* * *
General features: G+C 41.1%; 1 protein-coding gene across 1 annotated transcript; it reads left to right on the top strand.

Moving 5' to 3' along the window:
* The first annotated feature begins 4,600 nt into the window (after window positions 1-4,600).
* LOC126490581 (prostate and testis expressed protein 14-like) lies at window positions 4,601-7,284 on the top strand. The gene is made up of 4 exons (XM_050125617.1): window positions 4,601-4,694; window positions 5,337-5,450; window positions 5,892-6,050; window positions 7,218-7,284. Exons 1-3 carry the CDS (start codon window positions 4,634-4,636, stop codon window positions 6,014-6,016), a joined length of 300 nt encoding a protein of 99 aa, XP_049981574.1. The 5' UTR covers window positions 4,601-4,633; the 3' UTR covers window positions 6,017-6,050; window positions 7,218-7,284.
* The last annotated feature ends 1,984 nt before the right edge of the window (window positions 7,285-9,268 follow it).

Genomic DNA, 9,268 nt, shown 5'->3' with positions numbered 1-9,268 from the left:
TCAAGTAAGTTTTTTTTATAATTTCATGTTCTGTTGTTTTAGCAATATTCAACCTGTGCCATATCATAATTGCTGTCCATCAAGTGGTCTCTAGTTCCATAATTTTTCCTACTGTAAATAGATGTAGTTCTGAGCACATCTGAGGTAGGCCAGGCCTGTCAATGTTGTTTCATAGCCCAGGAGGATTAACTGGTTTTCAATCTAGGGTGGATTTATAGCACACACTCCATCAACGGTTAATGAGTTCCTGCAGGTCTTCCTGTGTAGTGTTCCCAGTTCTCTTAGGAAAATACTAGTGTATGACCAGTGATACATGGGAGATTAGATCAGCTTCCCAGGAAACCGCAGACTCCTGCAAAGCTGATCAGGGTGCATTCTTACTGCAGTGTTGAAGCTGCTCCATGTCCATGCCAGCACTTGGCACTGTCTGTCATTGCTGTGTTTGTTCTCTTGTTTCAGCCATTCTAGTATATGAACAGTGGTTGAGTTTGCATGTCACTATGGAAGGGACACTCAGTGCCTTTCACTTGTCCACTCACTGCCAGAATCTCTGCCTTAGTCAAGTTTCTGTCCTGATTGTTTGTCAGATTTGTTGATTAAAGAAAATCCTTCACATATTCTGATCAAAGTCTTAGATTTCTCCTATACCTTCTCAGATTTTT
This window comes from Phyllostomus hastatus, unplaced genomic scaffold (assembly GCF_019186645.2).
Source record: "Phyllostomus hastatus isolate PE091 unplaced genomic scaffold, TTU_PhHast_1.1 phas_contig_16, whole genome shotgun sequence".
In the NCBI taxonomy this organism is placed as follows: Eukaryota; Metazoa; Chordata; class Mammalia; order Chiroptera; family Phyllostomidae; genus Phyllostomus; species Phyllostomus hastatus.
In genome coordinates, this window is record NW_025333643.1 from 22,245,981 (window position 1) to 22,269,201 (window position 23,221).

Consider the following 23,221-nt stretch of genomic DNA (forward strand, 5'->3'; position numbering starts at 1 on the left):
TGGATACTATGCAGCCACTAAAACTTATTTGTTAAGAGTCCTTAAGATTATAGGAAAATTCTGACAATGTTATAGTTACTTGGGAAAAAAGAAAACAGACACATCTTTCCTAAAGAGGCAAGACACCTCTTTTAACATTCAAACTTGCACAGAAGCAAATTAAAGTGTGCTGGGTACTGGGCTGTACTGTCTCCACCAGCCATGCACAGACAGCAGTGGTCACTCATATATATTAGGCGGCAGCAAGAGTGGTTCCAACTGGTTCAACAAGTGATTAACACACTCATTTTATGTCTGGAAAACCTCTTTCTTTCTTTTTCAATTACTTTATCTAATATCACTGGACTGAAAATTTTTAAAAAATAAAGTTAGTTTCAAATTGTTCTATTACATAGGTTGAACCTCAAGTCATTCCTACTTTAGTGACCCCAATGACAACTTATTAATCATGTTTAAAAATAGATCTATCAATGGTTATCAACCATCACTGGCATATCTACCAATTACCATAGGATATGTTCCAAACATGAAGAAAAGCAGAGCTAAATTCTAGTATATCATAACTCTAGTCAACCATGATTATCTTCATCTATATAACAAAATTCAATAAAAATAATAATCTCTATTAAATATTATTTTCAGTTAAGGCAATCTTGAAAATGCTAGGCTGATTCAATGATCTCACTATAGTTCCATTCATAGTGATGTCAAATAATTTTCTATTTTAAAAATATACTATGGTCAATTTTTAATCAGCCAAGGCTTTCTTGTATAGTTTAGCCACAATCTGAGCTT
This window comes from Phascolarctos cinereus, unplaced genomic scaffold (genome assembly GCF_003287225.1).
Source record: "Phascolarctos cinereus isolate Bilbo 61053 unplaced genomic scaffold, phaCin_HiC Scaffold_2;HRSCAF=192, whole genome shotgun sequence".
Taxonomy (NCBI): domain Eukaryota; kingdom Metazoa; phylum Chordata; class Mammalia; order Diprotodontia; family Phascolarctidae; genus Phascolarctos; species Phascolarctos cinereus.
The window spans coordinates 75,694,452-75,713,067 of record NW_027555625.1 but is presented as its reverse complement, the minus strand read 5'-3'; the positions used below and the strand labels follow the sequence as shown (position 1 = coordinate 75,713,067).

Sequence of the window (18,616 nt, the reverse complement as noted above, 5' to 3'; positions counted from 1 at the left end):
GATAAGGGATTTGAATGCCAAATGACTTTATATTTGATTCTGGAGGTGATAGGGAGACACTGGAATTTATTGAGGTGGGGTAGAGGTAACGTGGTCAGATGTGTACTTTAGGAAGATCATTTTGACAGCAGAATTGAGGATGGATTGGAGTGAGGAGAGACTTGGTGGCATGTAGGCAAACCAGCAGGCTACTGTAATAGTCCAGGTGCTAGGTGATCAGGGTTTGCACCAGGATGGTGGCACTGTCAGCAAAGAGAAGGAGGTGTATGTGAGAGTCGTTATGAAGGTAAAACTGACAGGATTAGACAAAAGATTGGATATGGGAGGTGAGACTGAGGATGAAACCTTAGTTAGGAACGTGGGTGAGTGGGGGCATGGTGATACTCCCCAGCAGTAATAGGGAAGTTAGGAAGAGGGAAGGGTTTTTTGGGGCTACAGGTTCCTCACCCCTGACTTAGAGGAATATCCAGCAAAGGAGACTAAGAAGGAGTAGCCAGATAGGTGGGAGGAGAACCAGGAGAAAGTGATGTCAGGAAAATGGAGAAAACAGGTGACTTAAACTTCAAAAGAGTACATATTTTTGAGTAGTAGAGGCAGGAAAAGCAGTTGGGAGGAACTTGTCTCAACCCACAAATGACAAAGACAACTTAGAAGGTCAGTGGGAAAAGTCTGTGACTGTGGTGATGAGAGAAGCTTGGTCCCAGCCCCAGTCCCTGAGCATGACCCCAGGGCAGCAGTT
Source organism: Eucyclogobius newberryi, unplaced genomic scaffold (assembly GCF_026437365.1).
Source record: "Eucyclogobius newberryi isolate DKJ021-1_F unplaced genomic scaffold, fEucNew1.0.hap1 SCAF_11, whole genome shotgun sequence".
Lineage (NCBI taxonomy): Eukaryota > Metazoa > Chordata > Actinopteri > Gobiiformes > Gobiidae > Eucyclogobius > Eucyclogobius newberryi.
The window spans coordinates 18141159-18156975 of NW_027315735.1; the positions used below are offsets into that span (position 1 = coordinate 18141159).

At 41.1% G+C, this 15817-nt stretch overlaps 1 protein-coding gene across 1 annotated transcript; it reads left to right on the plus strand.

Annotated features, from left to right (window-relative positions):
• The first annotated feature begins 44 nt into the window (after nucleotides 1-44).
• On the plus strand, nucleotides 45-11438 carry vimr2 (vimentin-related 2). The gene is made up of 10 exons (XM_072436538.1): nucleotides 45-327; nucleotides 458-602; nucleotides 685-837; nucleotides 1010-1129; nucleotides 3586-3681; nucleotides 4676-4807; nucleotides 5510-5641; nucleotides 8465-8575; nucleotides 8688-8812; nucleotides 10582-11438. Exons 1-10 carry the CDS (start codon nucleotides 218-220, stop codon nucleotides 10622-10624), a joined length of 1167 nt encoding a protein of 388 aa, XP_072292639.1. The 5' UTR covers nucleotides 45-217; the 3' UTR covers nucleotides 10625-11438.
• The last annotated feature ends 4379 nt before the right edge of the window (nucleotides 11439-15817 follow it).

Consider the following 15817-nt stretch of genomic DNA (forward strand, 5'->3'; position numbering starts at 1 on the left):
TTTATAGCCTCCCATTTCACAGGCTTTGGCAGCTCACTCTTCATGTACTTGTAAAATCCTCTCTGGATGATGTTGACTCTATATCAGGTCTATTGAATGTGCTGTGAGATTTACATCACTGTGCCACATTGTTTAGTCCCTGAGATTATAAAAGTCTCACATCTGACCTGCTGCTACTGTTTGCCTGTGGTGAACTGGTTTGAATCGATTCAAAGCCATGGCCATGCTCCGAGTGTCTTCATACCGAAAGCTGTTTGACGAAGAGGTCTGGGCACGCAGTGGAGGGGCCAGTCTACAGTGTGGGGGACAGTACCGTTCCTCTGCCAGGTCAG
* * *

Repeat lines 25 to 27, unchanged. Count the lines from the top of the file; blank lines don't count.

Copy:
Annotated features, from left to right (window-relative positions):
• The first annotated feature begins 44 nt into the window (after nucleotides 1-44).
• On the plus strand, nucleotides 45-11438 carry vimr2 (vimentin-related 2). The gene is made up of 10 exons (XM_072436538.1): nucleotides 45-327; nucleotides 458-602; nucleotides 685-837; nucleotides 1010-1129; nucleotides 3586-3681; nucleotides 4676-4807; nucleotides 5510-5641; nucleotides 8465-8575; nucleotides 8688-8812; nucleotides 10582-11438. Exons 1-10 carry the CDS (start codon nucleotides 218-220, stop codon nucleotides 10622-10624), a joined length of 1167 nt encoding a protein of 388 aa, XP_072292639.1. The 5' UTR covers nucleotides 45-217; the 3' UTR covers nucleotides 10625-11438.